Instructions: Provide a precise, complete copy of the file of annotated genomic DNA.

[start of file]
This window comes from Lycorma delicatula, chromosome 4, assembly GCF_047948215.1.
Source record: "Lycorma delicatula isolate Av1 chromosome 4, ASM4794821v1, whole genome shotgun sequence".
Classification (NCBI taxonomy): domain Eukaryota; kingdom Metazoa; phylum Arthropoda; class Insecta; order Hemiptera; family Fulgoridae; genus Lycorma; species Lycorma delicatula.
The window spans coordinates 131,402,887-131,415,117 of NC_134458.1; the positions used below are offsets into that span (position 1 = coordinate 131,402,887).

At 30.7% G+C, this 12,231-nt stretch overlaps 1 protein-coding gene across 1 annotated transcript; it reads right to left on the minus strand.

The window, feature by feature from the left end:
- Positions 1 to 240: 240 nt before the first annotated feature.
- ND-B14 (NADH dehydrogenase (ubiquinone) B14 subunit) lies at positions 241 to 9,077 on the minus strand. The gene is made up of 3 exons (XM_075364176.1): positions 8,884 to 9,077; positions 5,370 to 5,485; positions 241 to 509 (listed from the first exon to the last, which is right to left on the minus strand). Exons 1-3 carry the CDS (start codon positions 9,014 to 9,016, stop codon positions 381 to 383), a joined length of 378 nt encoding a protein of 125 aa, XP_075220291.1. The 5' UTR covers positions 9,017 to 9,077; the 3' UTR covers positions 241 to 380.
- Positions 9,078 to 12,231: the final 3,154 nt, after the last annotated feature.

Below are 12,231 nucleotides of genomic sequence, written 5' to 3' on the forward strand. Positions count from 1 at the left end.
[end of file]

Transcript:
This window comes from Lycorma delicatula, chromosome 4, assembly GCF_047948215.1.
Source record: "Lycorma delicatula isolate Av1 chromosome 4, ASM4794821v1, whole genome shotgun sequence".
Classification (NCBI taxonomy): domain Eukaryota; kingdom Metazoa; phylum Arthropoda; class Insecta; order Hemiptera; family Fulgoridae; genus Lycorma; species Lycorma delicatula.
The window spans coordinates 131,402,887-131,415,117 of NC_134458.1; the positions used below are offsets into that span (position 1 = coordinate 131,402,887).

At 30.7% G+C, this 12,231-nt stretch overlaps 1 protein-coding gene across 1 annotated transcript; it reads right to left on the minus strand.

The window, feature by feature from the left end:
- Positions 1 to 240: 240 nt before the first annotated feature.
- ND-B14 (NADH dehydrogenase (ubiquinone) B14 subunit) lies at positions 241 to 9,077 on the minus strand. The gene is made up of 3 exons (XM_075364176.1): positions 8,884 to 9,077; positions 5,370 to 5,485; positions 241 to 509 (listed from the first exon to the last, which is right to left on the minus strand). Exons 1-3 carry the CDS (start codon positions 9,014 to 9,016, stop codon positions 381 to 383), a joined length of 378 nt encoding a protein of 125 aa, XP_075220291.1. The 5' UTR covers positions 9,017 to 9,077; the 3' UTR covers positions 241 to 380.
- Positions 9,078 to 12,231: the final 3,154 nt, after the last annotated feature.

Below are 12,231 nucleotides of genomic sequence, written 5' to 3' on the forward strand. Positions count from 1 at the left end.